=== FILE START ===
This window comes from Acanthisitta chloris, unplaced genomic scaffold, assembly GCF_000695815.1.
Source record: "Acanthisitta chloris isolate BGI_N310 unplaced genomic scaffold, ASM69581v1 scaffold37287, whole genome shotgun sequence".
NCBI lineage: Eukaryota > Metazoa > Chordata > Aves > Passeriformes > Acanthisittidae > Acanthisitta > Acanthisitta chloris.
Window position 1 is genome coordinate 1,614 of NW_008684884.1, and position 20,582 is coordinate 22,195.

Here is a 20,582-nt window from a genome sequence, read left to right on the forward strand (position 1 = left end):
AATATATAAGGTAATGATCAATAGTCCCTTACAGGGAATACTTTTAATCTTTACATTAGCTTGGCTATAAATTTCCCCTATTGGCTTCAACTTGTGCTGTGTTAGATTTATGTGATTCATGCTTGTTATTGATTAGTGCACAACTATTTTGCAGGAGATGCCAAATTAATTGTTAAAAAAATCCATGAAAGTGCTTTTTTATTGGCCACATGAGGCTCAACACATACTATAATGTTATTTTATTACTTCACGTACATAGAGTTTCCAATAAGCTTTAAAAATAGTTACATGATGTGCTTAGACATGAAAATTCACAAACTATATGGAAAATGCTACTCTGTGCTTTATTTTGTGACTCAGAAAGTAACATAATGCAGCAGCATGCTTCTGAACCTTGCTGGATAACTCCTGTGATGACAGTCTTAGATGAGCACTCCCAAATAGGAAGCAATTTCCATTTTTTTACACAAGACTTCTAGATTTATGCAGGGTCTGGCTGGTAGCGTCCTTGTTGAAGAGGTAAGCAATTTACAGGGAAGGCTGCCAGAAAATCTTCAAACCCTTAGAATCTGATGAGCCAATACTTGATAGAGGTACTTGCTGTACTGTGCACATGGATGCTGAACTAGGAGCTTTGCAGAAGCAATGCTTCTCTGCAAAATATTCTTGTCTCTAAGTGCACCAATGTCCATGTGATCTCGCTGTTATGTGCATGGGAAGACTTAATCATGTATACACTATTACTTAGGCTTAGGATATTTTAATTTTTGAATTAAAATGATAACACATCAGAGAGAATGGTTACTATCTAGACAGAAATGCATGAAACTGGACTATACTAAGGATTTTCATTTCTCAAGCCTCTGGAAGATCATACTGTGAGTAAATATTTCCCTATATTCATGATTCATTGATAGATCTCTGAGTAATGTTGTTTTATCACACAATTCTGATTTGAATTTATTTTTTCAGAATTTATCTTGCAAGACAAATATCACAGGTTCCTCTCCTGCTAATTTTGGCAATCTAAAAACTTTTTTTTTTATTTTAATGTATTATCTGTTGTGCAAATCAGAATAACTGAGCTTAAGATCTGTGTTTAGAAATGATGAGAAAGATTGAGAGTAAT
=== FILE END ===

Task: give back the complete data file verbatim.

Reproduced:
This window comes from Acanthisitta chloris, unplaced genomic scaffold, assembly GCF_000695815.1.
Source record: "Acanthisitta chloris isolate BGI_N310 unplaced genomic scaffold, ASM69581v1 scaffold37287, whole genome shotgun sequence".
NCBI lineage: Eukaryota > Metazoa > Chordata > Aves > Passeriformes > Acanthisittidae > Acanthisitta > Acanthisitta chloris.
Window position 1 is genome coordinate 1,614 of NW_008684884.1, and position 20,582 is coordinate 22,195.

Here is a 20,582-nt window from a genome sequence, read left to right on the forward strand (position 1 = left end):
AATATATAAGGTAATGATCAATAGTCCCTTACAGGGAATACTTTTAATCTTTACATTAGCTTGGCTATAAATTTCCCCTATTGGCTTCAACTTGTGCTGTGTTAGATTTATGTGATTCATGCTTGTTATTGATTAGTGCACAACTATTTTGCAGGAGATGCCAAATTAATTGTTAAAAAAATCCATGAAAGTGCTTTTTTATTGGCCACATGAGGCTCAACACATACTATAATGTTATTTTATTACTTCACGTACATAGAGTTTCCAATAAGCTTTAAAAATAGTTACATGATGTGCTTAGACATGAAAATTCACAAACTATATGGAAAATGCTACTCTGTGCTTTATTTTGTGACTCAGAAAGTAACATAATGCAGCAGCATGCTTCTGAACCTTGCTGGATAACTCCTGTGATGACAGTCTTAGATGAGCACTCCCAAATAGGAAGCAATTTCCATTTTTTTACACAAGACTTCTAGATTTATGCAGGGTCTGGCTGGTAGCGTCCTTGTTGAAGAGGTAAGCAATTTACAGGGAAGGCTGCCAGAAAATCTTCAAACCCTTAGAATCTGATGAGCCAATACTTGATAGAGGTACTTGCTGTACTGTGCACATGGATGCTGAACTAGGAGCTTTGCAGAAGCAATGCTTCTCTGCAAAATATTCTTGTCTCTAAGTGCACCAATGTCCATGTGATCTCGCTGTTATGTGCATGGGAAGACTTAATCATGTATACACTATTACTTAGGCTTAGGATATTTTAATTTTTGAATTAAAATGATAACACATCAGAGAGAATGGTTACTATCTAGACAGAAATGCATGAAACTGGACTATACTAAGGATTTTCATTTCTCAAGCCTCTGGAAGATCATACTGTGAGTAAATATTTCCCTATATTCATGATTCATTGATAGATCTCTGAGTAATGTTGTTTTATCACACAATTCTGATTTGAATTTATTTTTTCAGAATTTATCTTGCAAGACAAATATCACAGGTTCCTCTCCTGCTAATTTTGGCAATCTAAAAACTTTTTTTTTTATTTTAATGTATTATCTGTTGTGCAAATCAGAATAACTGAGCTTAAGATCTGTGTTTAGAAATGATGAGAAAGATTGAGAGTAAT